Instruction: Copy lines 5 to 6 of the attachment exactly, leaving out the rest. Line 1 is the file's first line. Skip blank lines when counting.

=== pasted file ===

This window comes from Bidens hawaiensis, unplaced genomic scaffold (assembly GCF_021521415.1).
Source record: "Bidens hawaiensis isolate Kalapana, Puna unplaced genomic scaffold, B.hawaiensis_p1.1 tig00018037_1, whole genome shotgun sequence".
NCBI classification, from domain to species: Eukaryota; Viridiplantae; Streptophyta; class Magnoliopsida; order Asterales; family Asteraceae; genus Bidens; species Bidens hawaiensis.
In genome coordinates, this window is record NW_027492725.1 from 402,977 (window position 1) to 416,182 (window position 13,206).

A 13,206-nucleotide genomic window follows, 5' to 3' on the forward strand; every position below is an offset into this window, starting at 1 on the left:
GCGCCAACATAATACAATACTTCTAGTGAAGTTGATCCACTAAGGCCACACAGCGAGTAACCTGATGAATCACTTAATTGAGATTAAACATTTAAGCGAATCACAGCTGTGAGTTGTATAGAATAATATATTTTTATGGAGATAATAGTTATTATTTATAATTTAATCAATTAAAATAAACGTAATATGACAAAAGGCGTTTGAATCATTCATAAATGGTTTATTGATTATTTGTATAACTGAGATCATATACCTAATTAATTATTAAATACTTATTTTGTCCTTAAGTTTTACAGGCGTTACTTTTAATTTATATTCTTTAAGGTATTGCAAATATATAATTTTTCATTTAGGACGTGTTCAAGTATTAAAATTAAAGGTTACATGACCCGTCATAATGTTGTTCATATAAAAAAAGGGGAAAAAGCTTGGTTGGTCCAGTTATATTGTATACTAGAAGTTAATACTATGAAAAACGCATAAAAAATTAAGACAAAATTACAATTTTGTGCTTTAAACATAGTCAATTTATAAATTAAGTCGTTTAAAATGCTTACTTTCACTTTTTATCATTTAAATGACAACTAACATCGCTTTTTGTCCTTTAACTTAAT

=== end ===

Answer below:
A 13,206-nucleotide genomic window follows, 5' to 3' on the forward strand; every position below is an offset into this window, starting at 1 on the left:
GCGCCAACATAATACAATACTTCTAGTGAAGTTGATCCACTAAGGCCACACAGCGAGTAACCTGATGAATCACTTAATTGAGATTAAACATTTAAGCGAATCACAGCTGTGAGTTGTATAGAATAATATATTTTTATGGAGATAATAGTTATTATTTATAATTTAATCAATTAAAATAAACGTAATATGACAAAAGGCGTTTGAATCATTCATAAATGGTTTATTGATTATTTGTATAACTGAGATCATATACCTAATTAATTATTAAATACTTATTTTGTCCTTAAGTTTTACAGGCGTTACTTTTAATTTATATTCTTTAAGGTATTGCAAATATATAATTTTTCATTTAGGACGTGTTCAAGTATTAAAATTAAAGGTTACATGACCCGTCATAATGTTGTTCATATAAAAAAAGGGGAAAAAGCTTGGTTGGTCCAGTTATATTGTATACTAGAAGTTAATACTATGAAAAACGCATAAAAAATTAAGACAAAATTACAATTTTGTGCTTTAAACATAGTCAATTTATAAATTAAGTCGTTTAAAATGCTTACTTTCACTTTTTATCATTTAAATGACAACTAACATCGCTTTTTGTCCTTTAACTTAAT